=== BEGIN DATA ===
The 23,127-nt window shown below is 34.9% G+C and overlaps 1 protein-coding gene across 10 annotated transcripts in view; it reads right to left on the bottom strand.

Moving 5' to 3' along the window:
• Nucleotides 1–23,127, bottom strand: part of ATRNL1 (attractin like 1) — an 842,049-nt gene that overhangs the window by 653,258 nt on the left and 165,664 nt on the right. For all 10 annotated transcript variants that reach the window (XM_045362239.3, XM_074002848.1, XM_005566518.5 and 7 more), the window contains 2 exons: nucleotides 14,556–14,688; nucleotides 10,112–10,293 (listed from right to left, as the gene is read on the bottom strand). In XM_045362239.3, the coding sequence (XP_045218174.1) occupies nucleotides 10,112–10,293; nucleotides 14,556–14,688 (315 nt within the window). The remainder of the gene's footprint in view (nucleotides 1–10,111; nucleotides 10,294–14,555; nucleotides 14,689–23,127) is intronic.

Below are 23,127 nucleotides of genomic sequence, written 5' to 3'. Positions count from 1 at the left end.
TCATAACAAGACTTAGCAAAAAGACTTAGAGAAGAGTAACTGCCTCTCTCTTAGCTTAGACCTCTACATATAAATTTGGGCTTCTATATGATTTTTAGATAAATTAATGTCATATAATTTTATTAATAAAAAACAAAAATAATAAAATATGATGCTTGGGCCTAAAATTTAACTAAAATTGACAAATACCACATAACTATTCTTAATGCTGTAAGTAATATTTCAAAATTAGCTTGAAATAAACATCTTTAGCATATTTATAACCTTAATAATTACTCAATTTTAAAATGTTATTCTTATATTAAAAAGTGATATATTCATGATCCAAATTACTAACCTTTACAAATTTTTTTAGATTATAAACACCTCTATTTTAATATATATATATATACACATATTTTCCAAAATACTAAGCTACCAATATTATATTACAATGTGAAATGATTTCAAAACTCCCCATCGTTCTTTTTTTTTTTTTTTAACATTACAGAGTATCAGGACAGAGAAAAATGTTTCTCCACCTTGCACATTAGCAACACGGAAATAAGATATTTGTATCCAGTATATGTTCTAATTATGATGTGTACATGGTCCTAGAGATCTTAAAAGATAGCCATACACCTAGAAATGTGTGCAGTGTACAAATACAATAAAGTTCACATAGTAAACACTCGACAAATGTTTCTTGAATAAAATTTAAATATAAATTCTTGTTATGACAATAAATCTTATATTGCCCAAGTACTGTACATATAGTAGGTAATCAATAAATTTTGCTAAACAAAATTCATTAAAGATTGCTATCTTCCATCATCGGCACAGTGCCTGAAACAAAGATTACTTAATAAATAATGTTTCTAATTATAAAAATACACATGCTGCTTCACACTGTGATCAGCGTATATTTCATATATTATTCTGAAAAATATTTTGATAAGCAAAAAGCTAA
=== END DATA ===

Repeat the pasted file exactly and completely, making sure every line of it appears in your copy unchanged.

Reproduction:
The 23,127-nt window shown below is 34.9% G+C and overlaps 1 protein-coding gene across 10 annotated transcripts in view; it reads right to left on the bottom strand.

Moving 5' to 3' along the window:
• Nucleotides 1–23,127, bottom strand: part of ATRNL1 (attractin like 1) — an 842,049-nt gene that overhangs the window by 653,258 nt on the left and 165,664 nt on the right. For all 10 annotated transcript variants that reach the window (XM_045362239.3, XM_074002848.1, XM_005566518.5 and 7 more), the window contains 2 exons: nucleotides 14,556–14,688; nucleotides 10,112–10,293 (listed from right to left, as the gene is read on the bottom strand). In XM_045362239.3, the coding sequence (XP_045218174.1) occupies nucleotides 10,112–10,293; nucleotides 14,556–14,688 (315 nt within the window). The remainder of the gene's footprint in view (nucleotides 1–10,111; nucleotides 10,294–14,555; nucleotides 14,689–23,127) is intronic.

Below are 23,127 nucleotides of genomic sequence, written 5' to 3'. Positions count from 1 at the left end.
TCATAACAAGACTTAGCAAAAAGACTTAGAGAAGAGTAACTGCCTCTCTCTTAGCTTAGACCTCTACATATAAATTTGGGCTTCTATATGATTTTTAGATAAATTAATGTCATATAATTTTATTAATAAAAAACAAAAATAATAAAATATGATGCTTGGGCCTAAAATTTAACTAAAATTGACAAATACCACATAACTATTCTTAATGCTGTAAGTAATATTTCAAAATTAGCTTGAAATAAACATCTTTAGCATATTTATAACCTTAATAATTACTCAATTTTAAAATGTTATTCTTATATTAAAAAGTGATATATTCATGATCCAAATTACTAACCTTTACAAATTTTTTTAGATTATAAACACCTCTATTTTAATATATATATATATACACATATTTTCCAAAATACTAAGCTACCAATATTATATTACAATGTGAAATGATTTCAAAACTCCCCATCGTTCTTTTTTTTTTTTTTTAACATTACAGAGTATCAGGACAGAGAAAAATGTTTCTCCACCTTGCACATTAGCAACACGGAAATAAGATATTTGTATCCAGTATATGTTCTAATTATGATGTGTACATGGTCCTAGAGATCTTAAAAGATAGCCATACACCTAGAAATGTGTGCAGTGTACAAATACAATAAAGTTCACATAGTAAACACTCGACAAATGTTTCTTGAATAAAATTTAAATATAAATTCTTGTTATGACAATAAATCTTATATTGCCCAAGTACTGTACATATAGTAGGTAATCAATAAATTTTGCTAAACAAAATTCATTAAAGATTGCTATCTTCCATCATCGGCACAGTGCCTGAAACAAAGATTACTTAATAAATAATGTTTCTAATTATAAAAATACACATGCTGCTTCACACTGTGATCAGCGTATATTTCATATATTATTCTGAAAAATATTTTGATAAGCAAAAAGCTAA